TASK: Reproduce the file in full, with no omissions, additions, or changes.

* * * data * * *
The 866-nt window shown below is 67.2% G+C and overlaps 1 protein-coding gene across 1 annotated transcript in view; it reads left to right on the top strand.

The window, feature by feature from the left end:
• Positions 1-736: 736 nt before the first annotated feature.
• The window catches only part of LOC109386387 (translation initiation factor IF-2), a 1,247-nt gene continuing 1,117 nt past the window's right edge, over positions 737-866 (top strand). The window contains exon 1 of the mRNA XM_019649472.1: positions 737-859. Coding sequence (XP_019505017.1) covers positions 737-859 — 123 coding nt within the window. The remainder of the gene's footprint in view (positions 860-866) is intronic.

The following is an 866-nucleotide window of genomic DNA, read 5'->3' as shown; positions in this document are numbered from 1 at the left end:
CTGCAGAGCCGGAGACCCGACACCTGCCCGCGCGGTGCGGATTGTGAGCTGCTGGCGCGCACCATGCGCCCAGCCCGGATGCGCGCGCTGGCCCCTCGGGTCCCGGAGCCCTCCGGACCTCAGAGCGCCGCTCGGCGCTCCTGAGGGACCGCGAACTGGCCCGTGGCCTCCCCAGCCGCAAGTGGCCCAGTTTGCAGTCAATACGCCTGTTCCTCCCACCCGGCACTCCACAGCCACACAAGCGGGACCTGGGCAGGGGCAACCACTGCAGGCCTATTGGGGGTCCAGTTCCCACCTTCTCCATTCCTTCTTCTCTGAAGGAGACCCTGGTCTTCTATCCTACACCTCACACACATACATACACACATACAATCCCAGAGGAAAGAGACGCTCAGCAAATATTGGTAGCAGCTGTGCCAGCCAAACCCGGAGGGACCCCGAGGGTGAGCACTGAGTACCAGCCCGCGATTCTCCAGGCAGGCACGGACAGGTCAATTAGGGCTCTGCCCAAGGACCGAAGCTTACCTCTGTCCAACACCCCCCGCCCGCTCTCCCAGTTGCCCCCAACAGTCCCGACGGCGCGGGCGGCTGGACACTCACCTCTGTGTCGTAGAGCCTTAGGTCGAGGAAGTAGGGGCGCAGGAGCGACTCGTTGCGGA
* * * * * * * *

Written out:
The 866-nt window shown below is 67.2% G+C and overlaps 1 protein-coding gene across 1 annotated transcript in view; it reads left to right on the top strand.

The window, feature by feature from the left end:
• Positions 1-736: 736 nt before the first annotated feature.
• The window catches only part of LOC109386387 (translation initiation factor IF-2), a 1,247-nt gene continuing 1,117 nt past the window's right edge, over positions 737-866 (top strand). The window contains exon 1 of the mRNA XM_019649472.1: positions 737-859. Coding sequence (XP_019505017.1) covers positions 737-859 — 123 coding nt within the window. The remainder of the gene's footprint in view (positions 860-866) is intronic.

The following is an 866-nucleotide window of genomic DNA, read 5'->3' as shown; positions in this document are numbered from 1 at the left end:
CTGCAGAGCCGGAGACCCGACACCTGCCCGCGCGGTGCGGATTGTGAGCTGCTGGCGCGCACCATGCGCCCAGCCCGGATGCGCGCGCTGGCCCCTCGGGTCCCGGAGCCCTCCGGACCTCAGAGCGCCGCTCGGCGCTCCTGAGGGACCGCGAACTGGCCCGTGGCCTCCCCAGCCGCAAGTGGCCCAGTTTGCAGTCAATACGCCTGTTCCTCCCACCCGGCACTCCACAGCCACACAAGCGGGACCTGGGCAGGGGCAACCACTGCAGGCCTATTGGGGGTCCAGTTCCCACCTTCTCCATTCCTTCTTCTCTGAAGGAGACCCTGGTCTTCTATCCTACACCTCACACACATACATACACACATACAATCCCAGAGGAAAGAGACGCTCAGCAAATATTGGTAGCAGCTGTGCCAGCCAAACCCGGAGGGACCCCGAGGGTGAGCACTGAGTACCAGCCCGCGATTCTCCAGGCAGGCACGGACAGGTCAATTAGGGCTCTGCCCAAGGACCGAAGCTTACCTCTGTCCAACACCCCCCGCCCGCTCTCCCAGTTGCCCCCAACAGTCCCGACGGCGCGGGCGGCTGGACACTCACCTCTGTGTCGTAGAGCCTTAGGTCGAGGAAGTAGGGGCGCAGGAGCGACTCGTTGCGGA